Old Media, Recent Events

Doc Searls has a very interesting post regarding the role of the Internet, during the early moments of the earthquake in Japan. Though this was written on March 11th, it’s still a pretty insightful glimpse into how, more and more, we are turning online to find updated, of-the-moment information on world events.

Here’s the take-away: emergencies such as wars and earthquakes demonstrate a simple and permanent fact of media life: that the Net is the new TV and the new radio, because it has subsumed both. It would be best for both TV and radio to normalize to the Net and quit protecting their old distribution systems.

It’s a short read, but one definitely worth pondering. I work for a company that provides online services for radio stations, and we’re helping a lot of folks (trained in a very old-school approach) adopt a newer way of looking at “broadcasting,” at how you go about reaching an audience.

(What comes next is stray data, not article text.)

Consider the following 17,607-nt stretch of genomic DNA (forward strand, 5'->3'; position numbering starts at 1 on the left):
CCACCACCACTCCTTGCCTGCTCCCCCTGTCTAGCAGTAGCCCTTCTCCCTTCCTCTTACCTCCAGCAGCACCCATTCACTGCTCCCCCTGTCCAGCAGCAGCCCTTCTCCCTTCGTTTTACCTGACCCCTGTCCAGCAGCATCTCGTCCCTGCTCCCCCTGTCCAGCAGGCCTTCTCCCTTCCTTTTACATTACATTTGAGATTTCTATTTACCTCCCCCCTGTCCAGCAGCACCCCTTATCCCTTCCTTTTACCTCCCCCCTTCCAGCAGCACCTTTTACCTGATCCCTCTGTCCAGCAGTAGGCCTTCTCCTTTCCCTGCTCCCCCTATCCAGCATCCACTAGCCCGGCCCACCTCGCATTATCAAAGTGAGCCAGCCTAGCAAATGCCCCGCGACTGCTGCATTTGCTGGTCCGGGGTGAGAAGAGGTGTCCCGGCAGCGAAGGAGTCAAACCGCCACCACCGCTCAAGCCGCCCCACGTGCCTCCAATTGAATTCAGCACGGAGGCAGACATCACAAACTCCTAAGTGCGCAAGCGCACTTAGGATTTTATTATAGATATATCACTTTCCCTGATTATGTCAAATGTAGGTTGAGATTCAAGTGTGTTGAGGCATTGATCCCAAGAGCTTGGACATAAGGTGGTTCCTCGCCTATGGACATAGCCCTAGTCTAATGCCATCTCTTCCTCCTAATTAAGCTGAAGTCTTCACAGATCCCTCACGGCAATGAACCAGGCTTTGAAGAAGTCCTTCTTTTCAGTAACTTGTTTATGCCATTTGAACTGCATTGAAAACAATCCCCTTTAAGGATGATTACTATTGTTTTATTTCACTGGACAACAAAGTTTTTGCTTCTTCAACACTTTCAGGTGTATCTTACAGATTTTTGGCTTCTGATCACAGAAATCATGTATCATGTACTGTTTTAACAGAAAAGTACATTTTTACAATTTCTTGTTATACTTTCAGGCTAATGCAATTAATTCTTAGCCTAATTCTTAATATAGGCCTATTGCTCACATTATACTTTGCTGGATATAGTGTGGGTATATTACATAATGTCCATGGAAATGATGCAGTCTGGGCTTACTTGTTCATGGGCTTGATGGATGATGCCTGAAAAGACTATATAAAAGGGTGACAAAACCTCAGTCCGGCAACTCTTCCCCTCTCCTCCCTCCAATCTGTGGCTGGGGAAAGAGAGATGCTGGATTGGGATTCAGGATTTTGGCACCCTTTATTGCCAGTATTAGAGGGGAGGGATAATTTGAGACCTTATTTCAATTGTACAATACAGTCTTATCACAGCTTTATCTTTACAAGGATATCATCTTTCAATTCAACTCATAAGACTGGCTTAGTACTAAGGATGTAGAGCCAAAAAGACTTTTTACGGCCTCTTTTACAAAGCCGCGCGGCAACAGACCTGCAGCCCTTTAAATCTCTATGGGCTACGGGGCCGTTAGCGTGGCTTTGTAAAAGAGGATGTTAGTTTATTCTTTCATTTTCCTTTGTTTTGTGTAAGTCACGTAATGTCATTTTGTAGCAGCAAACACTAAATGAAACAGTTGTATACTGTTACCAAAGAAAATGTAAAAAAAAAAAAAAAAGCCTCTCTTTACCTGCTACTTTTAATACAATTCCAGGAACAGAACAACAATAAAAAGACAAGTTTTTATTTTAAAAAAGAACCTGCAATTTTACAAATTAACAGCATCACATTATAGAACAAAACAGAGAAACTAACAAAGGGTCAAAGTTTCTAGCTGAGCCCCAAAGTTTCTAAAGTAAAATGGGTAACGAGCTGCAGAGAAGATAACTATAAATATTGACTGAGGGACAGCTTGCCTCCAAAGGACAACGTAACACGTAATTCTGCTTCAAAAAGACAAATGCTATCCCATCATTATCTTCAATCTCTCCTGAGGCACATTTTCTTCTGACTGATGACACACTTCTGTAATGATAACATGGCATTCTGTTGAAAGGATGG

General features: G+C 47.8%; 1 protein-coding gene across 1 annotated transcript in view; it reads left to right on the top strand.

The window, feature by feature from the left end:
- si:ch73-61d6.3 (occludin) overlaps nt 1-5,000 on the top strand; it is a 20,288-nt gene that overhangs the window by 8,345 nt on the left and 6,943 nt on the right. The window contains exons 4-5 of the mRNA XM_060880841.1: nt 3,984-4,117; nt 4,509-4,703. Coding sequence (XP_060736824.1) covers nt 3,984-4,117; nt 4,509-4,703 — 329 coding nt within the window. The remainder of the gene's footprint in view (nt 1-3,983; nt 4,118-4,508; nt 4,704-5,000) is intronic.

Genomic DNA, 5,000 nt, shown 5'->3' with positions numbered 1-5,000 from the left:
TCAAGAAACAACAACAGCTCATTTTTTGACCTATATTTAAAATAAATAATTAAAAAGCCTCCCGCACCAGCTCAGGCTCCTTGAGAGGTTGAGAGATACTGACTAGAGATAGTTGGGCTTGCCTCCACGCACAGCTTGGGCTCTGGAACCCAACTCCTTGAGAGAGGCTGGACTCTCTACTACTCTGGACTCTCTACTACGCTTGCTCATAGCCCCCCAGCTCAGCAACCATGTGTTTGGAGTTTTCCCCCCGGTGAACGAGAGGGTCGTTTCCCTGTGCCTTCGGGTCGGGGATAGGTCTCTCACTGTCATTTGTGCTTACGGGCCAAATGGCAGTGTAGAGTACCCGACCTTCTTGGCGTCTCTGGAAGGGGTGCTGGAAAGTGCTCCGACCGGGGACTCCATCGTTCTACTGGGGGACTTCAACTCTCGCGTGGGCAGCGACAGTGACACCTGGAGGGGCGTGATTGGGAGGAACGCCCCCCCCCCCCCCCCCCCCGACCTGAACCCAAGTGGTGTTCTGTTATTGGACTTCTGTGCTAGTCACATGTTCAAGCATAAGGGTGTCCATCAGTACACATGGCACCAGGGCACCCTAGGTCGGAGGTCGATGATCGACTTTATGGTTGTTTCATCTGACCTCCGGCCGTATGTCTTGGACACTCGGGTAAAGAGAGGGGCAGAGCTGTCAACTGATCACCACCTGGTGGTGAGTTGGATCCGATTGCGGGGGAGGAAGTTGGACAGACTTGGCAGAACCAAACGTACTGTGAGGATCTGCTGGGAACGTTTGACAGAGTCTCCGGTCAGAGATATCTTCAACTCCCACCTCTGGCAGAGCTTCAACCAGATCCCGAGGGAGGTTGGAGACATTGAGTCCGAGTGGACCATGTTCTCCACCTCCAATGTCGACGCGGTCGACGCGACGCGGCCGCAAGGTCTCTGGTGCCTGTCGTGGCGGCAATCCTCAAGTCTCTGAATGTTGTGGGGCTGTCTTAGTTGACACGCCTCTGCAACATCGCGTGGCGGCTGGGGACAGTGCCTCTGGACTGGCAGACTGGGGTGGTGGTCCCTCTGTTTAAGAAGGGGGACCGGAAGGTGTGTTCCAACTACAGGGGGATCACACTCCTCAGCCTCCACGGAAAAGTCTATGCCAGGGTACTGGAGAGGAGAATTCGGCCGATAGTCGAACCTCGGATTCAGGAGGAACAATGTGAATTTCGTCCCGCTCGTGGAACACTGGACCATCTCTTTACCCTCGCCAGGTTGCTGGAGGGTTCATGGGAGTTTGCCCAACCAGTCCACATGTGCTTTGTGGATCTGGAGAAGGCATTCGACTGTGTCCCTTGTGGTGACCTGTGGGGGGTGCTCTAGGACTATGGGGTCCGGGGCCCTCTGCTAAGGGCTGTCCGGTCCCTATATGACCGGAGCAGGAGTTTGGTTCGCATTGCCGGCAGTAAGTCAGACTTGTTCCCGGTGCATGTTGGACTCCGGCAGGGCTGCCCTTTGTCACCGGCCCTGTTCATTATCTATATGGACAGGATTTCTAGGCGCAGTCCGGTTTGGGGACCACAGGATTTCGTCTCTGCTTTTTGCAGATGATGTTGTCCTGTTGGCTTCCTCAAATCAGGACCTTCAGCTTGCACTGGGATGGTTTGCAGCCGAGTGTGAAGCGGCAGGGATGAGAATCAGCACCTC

I also like how Searls isn’t declaring the death of TV/Radio, but rather talks about how it’s changing. I like the take that, in the example of SiriusXM Radio, satellite distribution will become the backup live stream service, as opposed to the main distribution system.

It is an interesting time to be involved with media and, quite frankly, communications of any kind. We’re actively re-learning how to consume information on a seemingly daily basis, and the old guard/media is scrambling to find their footing. I don’t see Radio/TV ever going away, but they sure as hell are going to change into drastically new creatures. Or at least… they’ll have to, if they want to stick around.

Omnia mutantur, nihil interit.

[via BoingBoing]

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